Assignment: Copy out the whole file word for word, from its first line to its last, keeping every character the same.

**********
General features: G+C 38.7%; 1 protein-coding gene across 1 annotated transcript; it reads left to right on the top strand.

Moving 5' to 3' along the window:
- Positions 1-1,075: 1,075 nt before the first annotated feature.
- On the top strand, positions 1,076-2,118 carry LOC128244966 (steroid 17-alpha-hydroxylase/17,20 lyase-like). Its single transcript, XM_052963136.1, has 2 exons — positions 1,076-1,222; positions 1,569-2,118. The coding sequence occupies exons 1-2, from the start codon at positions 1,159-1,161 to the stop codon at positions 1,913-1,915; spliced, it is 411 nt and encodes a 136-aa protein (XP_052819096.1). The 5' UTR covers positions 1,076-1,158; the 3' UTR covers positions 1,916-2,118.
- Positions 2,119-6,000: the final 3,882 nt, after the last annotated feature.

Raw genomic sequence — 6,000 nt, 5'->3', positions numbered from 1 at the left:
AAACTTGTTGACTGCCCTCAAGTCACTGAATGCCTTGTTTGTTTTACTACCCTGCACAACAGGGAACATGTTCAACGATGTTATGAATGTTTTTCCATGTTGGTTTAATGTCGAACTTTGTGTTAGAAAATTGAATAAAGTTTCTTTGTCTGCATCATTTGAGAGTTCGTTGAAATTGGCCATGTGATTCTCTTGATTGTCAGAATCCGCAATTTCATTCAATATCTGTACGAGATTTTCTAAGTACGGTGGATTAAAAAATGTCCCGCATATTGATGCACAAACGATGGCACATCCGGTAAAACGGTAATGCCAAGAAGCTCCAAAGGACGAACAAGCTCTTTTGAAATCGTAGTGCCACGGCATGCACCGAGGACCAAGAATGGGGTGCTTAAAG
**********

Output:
General features: G+C 38.7%; 1 protein-coding gene across 1 annotated transcript; it reads left to right on the top strand.

Moving 5' to 3' along the window:
- Positions 1-1,075: 1,075 nt before the first annotated feature.
- On the top strand, positions 1,076-2,118 carry LOC128244966 (steroid 17-alpha-hydroxylase/17,20 lyase-like). Its single transcript, XM_052963136.1, has 2 exons — positions 1,076-1,222; positions 1,569-2,118. The coding sequence occupies exons 1-2, from the start codon at positions 1,159-1,161 to the stop codon at positions 1,913-1,915; spliced, it is 411 nt and encodes a 136-aa protein (XP_052819096.1). The 5' UTR covers positions 1,076-1,158; the 3' UTR covers positions 1,916-2,118.
- Positions 2,119-6,000: the final 3,882 nt, after the last annotated feature.

Raw genomic sequence — 6,000 nt, 5'->3', positions numbered from 1 at the left:
AAACTTGTTGACTGCCCTCAAGTCACTGAATGCCTTGTTTGTTTTACTACCCTGCACAACAGGGAACATGTTCAACGATGTTATGAATGTTTTTCCATGTTGGTTTAATGTCGAACTTTGTGTTAGAAAATTGAATAAAGTTTCTTTGTCTGCATCATTTGAGAGTTCGTTGAAATTGGCCATGTGATTCTCTTGATTGTCAGAATCCGCAATTTCATTCAATATCTGTACGAGATTTTCTAAGTACGGTGGATTAAAAAATGTCCCGCATATTGATGCACAAACGATGGCACATCCGGTAAAACGGTAATGCCAAGAAGCTCCAAAGGACGAACAAGCTCTTTTGAAATCGTAGTGCCACGGCATGCACCGAGGACCAAGAATGGGGTGCTTAAAG